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Brent drops below $102 on China concerns

Singapore, August 21, 2014

Brent slipped below $102 a barrel on Thursday, near a 14-month low hit earlier this week, as concerns over excess oil supply and slowing demand weighed on prices.

A survey on China's factory activity showed that growth in the sector slowed to a three-month low in August, adding to concerns about softness in the Chinese economy that could depress oil use in the world's second-largest oil consumer.

"This is a figure which indicates that growth is likely to be reasonably moderate and any upside to current expectations about China will be possibly muted," said Ric Spooner, chief analyst at CMC Markets in Sydney.

"It will be generally a negative for commodities."

Brent crude for October dropped 34 cents to $101.94 a barrel by 0635 GMT after posting a 72 cent gain in the previous session. It touched $101.07 on Tuesday, its lowest since June 26, 2013.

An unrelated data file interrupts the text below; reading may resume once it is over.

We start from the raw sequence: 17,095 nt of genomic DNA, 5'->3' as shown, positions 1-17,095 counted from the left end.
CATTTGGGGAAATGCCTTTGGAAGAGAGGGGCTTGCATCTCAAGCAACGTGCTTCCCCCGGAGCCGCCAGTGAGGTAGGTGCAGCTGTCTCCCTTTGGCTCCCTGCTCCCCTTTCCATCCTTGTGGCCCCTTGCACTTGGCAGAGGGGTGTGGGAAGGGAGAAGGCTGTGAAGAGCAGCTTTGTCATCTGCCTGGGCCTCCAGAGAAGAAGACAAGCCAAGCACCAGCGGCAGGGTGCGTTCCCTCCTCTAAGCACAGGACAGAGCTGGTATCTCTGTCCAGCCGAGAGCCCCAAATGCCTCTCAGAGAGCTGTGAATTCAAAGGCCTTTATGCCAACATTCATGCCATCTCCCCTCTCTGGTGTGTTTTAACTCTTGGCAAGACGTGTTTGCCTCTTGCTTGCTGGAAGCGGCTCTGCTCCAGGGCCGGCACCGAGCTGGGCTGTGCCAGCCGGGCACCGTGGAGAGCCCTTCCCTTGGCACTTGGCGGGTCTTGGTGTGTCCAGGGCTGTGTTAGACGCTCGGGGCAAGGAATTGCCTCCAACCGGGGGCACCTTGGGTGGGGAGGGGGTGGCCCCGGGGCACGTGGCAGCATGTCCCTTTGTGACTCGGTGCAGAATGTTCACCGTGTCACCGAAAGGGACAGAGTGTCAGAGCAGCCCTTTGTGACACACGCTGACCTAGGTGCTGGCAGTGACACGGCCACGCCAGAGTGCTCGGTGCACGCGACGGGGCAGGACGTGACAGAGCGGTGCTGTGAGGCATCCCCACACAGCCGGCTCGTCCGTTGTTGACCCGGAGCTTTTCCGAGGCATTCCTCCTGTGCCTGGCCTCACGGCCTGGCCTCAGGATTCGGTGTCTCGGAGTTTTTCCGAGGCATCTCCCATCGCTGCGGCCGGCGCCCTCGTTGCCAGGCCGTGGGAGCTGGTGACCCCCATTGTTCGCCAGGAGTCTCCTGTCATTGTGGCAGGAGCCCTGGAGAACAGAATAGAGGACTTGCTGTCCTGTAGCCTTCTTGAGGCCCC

US crude is trading near its lowest since January at $93.13 a barrel, down 32 cents, after the front-month contract shifted to October.

Signs of slowing economic growth across the globe have fuelled concern that there is more oil than the market can absorb.

Brent has fallen more than $10 a barrel since mid-June as investors have become less concerned about supply risks related to Iraq and Libya.

Libya has resumed exports from its largest port while top exporter Saudi Arabia raised its output in July to 10 million barrels per day.

"I don't think we'll see a significant tightening of supply in the near term," Spooner said, adding the trend for Brent was down, with the next support levels at $99.75 and $96.75.

The drop in Brent to near $100 has sparked talk that Opec could consider cutting output to tighten supply, although delegates from the producer group have said higher seasonal demand in coming weeks was expected to support the market.

Prices would have to be lower over a sustained period before Opec would cut output, Spooner said.

In the US, a larger than expected drop in crude inventories last week buoyed West Texas Intermediate and helped the September contract gain $1.59 a barrel on its last day of trade.

"The draw is moderately encouraging but overall inventories are still very large," Spooner said.

Societe Generale analysts said in a note the weekly statistics were moderately bearish for products and that they could drive US refineries to start maintenance early. - Reuters




Tags: Oil | Brent | Crude |

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